• Niche Law

Implications of Settlement Deeds











It is generally understood by lawyers that a party to a settlement deed cannot contract out of its legislative obligations through a deed. Legislative obligations of typical concern include payment of taxation, payment of superannuation and making an application for compensation pursuant to workers compensation legislation.


In March 2021 the Federal Court looked at whether a settlement deed releases a party from acts of discrimination and harassment, which are legislated against in the Sex Discrimination Act 1984 (Cth). This case, Leach v Commonwealth of Australia [2021] FCA 158, serves as a timely reminder to seek complete client instructions and draft release clauses with proper diligence.


In 2018 Ms Leach commenced an unfair dismissal claim against her former employer, a federal senator. The claim was settled pursuant to a deed of release in 2019, the parties to which were Ms Leach, the senator and the Commonwealth of Australia. The deed included a standard release clause in which Ms Leach released the respondents from any claims relating to her employment.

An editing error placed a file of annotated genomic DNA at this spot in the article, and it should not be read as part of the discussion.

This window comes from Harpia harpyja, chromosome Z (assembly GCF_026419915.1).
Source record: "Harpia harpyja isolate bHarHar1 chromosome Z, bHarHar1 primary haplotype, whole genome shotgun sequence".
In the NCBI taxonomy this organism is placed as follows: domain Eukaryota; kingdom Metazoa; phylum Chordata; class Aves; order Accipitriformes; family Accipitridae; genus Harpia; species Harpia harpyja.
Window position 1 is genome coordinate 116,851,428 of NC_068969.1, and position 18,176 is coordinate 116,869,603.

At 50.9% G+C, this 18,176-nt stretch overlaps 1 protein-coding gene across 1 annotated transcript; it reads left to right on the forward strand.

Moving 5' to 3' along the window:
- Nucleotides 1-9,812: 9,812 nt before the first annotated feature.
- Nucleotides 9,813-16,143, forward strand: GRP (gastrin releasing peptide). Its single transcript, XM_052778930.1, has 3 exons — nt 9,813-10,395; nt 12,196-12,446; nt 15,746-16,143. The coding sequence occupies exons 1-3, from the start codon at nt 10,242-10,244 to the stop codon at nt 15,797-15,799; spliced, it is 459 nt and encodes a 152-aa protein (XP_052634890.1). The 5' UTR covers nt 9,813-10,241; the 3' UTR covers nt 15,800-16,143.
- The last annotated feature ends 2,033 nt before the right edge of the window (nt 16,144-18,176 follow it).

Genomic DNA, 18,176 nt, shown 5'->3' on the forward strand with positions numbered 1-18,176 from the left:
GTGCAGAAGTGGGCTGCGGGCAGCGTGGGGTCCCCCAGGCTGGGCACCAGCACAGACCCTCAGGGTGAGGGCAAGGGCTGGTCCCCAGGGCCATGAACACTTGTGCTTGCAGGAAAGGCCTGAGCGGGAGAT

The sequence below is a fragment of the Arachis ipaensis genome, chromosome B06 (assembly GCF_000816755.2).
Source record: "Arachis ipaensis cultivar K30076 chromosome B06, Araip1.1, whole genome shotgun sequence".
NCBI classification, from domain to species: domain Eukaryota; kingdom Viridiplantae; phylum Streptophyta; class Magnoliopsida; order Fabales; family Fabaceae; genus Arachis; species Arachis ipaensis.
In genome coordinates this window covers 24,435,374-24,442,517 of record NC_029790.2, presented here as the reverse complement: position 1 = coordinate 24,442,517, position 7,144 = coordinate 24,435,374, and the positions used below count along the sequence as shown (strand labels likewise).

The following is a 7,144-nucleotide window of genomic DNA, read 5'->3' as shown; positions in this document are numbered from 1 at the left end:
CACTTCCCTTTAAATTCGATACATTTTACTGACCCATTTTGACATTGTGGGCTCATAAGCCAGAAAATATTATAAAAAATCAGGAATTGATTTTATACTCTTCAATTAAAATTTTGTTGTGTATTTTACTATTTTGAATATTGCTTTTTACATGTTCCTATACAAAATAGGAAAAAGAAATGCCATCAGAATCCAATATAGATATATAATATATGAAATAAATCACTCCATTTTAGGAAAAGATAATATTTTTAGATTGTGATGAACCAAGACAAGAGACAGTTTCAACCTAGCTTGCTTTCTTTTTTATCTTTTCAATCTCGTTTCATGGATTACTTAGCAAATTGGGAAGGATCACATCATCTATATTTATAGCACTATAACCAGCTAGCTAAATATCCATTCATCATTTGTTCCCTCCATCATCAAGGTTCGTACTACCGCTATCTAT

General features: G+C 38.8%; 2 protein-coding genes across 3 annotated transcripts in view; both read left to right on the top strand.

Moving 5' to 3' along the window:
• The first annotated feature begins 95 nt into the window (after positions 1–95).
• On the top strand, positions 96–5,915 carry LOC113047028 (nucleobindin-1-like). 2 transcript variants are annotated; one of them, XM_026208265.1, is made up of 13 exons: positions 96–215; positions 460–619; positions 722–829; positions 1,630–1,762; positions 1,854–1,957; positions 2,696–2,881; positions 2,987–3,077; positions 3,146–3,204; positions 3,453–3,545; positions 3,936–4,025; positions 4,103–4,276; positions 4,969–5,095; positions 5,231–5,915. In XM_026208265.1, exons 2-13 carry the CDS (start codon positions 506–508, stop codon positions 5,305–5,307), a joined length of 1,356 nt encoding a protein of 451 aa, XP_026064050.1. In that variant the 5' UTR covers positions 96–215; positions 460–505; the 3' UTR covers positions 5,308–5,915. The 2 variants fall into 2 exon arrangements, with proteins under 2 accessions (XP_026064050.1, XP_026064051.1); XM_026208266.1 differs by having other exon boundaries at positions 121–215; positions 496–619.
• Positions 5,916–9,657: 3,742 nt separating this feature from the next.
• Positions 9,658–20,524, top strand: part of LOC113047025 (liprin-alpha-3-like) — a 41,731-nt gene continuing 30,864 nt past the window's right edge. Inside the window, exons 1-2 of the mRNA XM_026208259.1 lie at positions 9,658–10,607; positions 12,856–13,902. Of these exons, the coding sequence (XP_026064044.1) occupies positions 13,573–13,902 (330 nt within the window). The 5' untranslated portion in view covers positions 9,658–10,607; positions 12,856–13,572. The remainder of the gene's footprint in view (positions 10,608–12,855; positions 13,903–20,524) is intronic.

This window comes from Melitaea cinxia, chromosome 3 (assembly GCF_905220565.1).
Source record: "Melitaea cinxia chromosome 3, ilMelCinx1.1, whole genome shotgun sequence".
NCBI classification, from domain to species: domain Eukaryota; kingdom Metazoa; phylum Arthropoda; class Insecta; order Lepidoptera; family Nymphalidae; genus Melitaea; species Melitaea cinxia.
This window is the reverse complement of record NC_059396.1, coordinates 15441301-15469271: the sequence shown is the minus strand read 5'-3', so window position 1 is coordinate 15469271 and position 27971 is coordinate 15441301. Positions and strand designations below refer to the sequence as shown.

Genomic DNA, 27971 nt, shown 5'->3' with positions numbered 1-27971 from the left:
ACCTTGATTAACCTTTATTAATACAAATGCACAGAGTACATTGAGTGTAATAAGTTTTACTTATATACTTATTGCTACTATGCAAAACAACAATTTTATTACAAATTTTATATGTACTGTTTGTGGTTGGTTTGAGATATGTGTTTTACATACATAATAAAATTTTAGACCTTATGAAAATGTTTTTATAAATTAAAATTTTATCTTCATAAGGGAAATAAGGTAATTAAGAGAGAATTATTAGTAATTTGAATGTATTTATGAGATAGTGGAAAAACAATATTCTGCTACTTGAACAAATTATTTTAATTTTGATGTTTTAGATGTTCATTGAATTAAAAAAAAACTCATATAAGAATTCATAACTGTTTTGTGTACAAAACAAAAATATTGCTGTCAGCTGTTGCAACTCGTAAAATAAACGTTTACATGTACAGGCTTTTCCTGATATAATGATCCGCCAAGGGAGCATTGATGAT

In 2021 the Federal Court considered whether the deed of release barred Ms Leach from commencing proceedings against her former employer for discrimination and harassment in contravention of the Sex Discrimination Act 1984 (Cth). In considering the issue, the Court referenced the established equitable principal in Grant v John Grant & Sons Pty Ltd (1954) 91 CLR 112 – that a defendant must not use the general words of a deed of release as a means of escaping the fulfilment of obligations falling outside the true purpose of the transaction.


Ms Leach had the onus of establishing that it would be unconscionable for her former employer to rely on the deed of release and that under the principles of equity she ought to be entitled to bring her claim.


The Court noted that Ms Leach genuinely believed that the deed would not estop her from further claims she wished to pursue against her former employer. However, this belief was not held to have come about because of actions or conduct of the former employer.


Because Ms Leach could not demonstrate any misrepresentation or malice surrounding entry into the deed or any factual premise for a claim in discrimination against her former employer, the Court dismissed proceedings and upheld the release clause in the deed.